There is a movement afoot among consumer advocates to promote the idea that airlines should cut fares to account for the recent declines in fuel costs

This being America, we defend the right of anybody to voice that opinion.

While we're at it, we'll go on record with the opinion that the price of the iPhone, movie theater popcorn, cable TV and everything involving energy ought to come down, including cruises and bus tours, taxi and Uber rides, hotel stays, pizza delivery and any manufactured goods that are transported by air, ship, railroad or truck, which pretty much covers everything -- but we digress.

It is understandable why consumers believe the airlines should roll back fares. After all, high airfares were blamed on rising fuel costs, so it's only natural to hope that airfares would follow fuel on the downside.  

Whether that hope is ever realized is another question, but we don't believe the answer should come from Uncle Sam.

There is talk that Congress or the Justice Department or the Transportation Department should step in and force the airlines to retreat on fares.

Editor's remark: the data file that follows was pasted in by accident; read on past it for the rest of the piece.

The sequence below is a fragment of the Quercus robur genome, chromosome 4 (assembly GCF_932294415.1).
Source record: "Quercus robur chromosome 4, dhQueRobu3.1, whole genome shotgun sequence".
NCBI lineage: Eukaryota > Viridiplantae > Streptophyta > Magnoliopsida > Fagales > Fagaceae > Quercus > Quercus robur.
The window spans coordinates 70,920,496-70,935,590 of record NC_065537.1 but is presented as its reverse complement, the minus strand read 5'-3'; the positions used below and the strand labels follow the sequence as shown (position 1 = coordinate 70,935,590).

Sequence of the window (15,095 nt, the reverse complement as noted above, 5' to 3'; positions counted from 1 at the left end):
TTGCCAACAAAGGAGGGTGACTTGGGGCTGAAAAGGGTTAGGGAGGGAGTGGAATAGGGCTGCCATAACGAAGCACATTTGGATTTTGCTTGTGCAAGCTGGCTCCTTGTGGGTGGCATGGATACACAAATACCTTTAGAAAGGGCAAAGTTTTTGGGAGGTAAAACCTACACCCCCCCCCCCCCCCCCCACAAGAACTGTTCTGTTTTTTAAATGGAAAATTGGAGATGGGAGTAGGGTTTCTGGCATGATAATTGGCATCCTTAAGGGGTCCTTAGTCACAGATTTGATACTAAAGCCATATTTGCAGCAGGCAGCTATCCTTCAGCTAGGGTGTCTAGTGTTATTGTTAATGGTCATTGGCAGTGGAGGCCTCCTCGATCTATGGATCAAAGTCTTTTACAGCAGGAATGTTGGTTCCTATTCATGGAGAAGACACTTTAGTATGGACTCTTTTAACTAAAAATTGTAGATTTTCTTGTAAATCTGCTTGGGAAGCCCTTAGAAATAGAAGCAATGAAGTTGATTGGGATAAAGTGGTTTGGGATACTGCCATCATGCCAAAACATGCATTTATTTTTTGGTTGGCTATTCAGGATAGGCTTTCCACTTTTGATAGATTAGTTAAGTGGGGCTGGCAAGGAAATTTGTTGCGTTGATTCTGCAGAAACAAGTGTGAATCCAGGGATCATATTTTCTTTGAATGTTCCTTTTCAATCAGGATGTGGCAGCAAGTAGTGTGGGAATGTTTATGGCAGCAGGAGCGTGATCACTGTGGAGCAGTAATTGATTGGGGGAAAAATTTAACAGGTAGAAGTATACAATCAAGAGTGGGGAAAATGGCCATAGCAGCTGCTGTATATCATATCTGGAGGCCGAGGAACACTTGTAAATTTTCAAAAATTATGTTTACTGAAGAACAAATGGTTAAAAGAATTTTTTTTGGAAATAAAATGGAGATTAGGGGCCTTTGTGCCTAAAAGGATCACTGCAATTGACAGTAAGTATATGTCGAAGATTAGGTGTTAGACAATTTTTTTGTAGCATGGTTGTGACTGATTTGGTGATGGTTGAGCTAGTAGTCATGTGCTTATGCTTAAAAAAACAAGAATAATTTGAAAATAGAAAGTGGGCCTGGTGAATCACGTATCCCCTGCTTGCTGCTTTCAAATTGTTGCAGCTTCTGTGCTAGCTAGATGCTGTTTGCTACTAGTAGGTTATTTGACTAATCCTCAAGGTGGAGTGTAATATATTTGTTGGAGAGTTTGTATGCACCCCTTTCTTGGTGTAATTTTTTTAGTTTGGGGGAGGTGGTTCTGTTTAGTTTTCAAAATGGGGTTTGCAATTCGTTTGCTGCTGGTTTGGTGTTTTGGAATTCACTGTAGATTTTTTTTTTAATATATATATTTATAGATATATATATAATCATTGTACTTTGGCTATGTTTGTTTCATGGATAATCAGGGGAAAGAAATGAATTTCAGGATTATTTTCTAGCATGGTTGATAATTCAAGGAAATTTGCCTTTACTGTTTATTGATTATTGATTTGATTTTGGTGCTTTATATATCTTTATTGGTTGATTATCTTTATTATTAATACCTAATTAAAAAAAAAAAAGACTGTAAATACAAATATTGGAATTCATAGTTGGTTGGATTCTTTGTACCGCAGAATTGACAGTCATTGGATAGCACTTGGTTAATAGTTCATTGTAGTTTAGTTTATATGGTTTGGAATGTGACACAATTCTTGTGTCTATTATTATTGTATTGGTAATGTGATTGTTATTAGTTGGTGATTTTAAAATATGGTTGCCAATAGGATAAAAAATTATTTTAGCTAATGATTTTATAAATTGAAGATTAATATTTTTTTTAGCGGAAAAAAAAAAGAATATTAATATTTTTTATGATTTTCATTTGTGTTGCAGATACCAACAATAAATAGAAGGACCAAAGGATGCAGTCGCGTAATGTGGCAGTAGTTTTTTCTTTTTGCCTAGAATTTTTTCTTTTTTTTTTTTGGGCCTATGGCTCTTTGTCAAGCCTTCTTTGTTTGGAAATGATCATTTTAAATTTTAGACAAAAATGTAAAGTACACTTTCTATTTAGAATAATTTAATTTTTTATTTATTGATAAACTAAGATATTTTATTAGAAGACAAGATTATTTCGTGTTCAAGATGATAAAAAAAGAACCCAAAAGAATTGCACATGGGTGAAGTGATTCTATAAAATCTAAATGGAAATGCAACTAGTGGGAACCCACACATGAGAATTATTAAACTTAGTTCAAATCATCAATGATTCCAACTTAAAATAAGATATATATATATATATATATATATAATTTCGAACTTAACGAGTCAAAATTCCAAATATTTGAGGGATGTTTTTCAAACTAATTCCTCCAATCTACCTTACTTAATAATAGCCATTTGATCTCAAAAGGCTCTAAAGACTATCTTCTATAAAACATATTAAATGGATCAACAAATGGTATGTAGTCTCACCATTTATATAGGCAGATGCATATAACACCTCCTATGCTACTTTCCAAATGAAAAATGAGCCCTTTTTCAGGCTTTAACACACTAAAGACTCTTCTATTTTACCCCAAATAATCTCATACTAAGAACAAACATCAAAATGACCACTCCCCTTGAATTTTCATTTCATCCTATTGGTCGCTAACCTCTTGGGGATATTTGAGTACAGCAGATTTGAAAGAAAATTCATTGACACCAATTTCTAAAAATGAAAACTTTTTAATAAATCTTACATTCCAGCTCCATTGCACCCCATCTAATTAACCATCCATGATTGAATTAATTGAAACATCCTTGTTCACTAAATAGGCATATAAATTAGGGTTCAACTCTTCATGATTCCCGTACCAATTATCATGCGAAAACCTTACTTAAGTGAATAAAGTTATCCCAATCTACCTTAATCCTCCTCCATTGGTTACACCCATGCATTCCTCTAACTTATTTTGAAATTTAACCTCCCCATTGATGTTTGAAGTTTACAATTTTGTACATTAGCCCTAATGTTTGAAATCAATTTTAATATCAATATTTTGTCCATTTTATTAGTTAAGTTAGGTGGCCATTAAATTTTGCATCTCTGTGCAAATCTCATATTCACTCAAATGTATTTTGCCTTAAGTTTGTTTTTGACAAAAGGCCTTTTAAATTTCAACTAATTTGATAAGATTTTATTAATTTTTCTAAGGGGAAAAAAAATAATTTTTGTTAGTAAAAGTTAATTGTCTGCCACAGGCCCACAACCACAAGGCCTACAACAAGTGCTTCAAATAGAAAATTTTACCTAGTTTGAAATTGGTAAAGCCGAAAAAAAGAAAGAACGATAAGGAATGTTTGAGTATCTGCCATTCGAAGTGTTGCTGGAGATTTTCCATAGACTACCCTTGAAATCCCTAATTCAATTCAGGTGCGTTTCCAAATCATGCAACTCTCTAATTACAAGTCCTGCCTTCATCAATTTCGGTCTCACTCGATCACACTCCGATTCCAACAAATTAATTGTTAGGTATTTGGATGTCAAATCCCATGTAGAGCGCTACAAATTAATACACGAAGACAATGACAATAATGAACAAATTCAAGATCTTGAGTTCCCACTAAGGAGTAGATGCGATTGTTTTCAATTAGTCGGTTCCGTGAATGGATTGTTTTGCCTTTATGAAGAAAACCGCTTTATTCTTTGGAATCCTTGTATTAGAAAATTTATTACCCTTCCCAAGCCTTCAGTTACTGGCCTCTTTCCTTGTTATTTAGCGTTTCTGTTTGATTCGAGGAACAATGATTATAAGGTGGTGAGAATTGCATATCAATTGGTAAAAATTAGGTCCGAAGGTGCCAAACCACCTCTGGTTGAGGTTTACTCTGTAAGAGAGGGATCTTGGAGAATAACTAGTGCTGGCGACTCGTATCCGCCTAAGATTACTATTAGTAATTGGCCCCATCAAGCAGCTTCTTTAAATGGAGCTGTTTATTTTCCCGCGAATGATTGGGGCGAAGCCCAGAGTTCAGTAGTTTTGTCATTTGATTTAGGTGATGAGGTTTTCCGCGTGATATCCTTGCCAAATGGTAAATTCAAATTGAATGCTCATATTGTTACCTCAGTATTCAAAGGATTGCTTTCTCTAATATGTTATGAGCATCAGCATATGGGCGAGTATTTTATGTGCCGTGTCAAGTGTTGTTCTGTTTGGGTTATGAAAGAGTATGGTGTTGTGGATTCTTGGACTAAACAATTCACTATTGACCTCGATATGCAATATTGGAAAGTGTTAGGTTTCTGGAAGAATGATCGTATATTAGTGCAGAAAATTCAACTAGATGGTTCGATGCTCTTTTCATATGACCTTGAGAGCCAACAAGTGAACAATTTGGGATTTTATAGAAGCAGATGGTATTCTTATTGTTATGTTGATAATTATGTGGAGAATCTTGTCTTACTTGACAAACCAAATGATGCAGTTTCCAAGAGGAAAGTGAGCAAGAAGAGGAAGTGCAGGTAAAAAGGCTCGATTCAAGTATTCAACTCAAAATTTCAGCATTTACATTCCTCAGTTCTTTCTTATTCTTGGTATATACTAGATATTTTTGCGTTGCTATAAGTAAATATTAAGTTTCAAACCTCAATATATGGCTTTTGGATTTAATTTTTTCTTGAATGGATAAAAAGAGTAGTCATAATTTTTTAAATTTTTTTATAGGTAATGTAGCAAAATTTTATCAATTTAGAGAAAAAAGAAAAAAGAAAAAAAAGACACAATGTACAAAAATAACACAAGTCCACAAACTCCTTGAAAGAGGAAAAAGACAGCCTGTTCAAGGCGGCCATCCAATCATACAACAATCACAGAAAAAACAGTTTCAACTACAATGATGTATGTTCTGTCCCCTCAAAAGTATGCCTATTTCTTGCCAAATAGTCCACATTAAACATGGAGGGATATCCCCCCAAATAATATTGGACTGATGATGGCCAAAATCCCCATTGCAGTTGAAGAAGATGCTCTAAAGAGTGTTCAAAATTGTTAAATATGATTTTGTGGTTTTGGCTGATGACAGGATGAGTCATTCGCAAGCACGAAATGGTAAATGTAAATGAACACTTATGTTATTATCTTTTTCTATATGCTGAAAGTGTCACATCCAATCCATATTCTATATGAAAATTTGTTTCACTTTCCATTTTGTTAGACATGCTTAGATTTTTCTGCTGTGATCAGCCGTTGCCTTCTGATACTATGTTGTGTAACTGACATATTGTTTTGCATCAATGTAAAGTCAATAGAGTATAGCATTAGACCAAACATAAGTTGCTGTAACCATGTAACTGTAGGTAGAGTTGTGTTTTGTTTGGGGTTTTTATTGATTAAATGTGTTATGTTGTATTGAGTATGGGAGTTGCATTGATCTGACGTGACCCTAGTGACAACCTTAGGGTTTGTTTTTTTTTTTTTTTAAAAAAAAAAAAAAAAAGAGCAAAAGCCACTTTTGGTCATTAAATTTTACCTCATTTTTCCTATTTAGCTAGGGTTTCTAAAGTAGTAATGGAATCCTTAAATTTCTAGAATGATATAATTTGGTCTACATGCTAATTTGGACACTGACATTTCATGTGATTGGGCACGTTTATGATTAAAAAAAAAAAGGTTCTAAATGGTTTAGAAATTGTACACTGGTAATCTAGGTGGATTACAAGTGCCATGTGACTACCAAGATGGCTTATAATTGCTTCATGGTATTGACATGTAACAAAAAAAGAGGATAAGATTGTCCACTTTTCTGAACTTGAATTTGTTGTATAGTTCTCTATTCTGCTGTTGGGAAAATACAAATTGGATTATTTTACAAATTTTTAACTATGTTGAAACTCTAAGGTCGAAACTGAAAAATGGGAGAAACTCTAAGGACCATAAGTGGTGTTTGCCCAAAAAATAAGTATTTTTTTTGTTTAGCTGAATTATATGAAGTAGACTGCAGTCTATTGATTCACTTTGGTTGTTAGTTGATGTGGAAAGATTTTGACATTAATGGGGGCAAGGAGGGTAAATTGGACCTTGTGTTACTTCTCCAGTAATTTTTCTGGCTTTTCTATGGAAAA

This is a spectacularly bad idea.  

Having consulted a gray eminence on what it was like before deregulation when the government set airline fares, we are determined not to go back there.

The government made the decision in 1978 that, come what might, airline fare levels are best left to the marketplace. Yes, the deregulators hoped for and even promised "low fares," but they also warned that we're in this for the long haul.

Over time, markets will rise and fall, they will behave irrationally, they will produce and suffer from shocks and distortions and even fail temporarily here or there -- as farmers, stock brokers, real estate agents and many others know full well. But in the long run, markets will meet the nation's air transportation needs better than bureaucrats and politicians.

We continue to believe that this is so.

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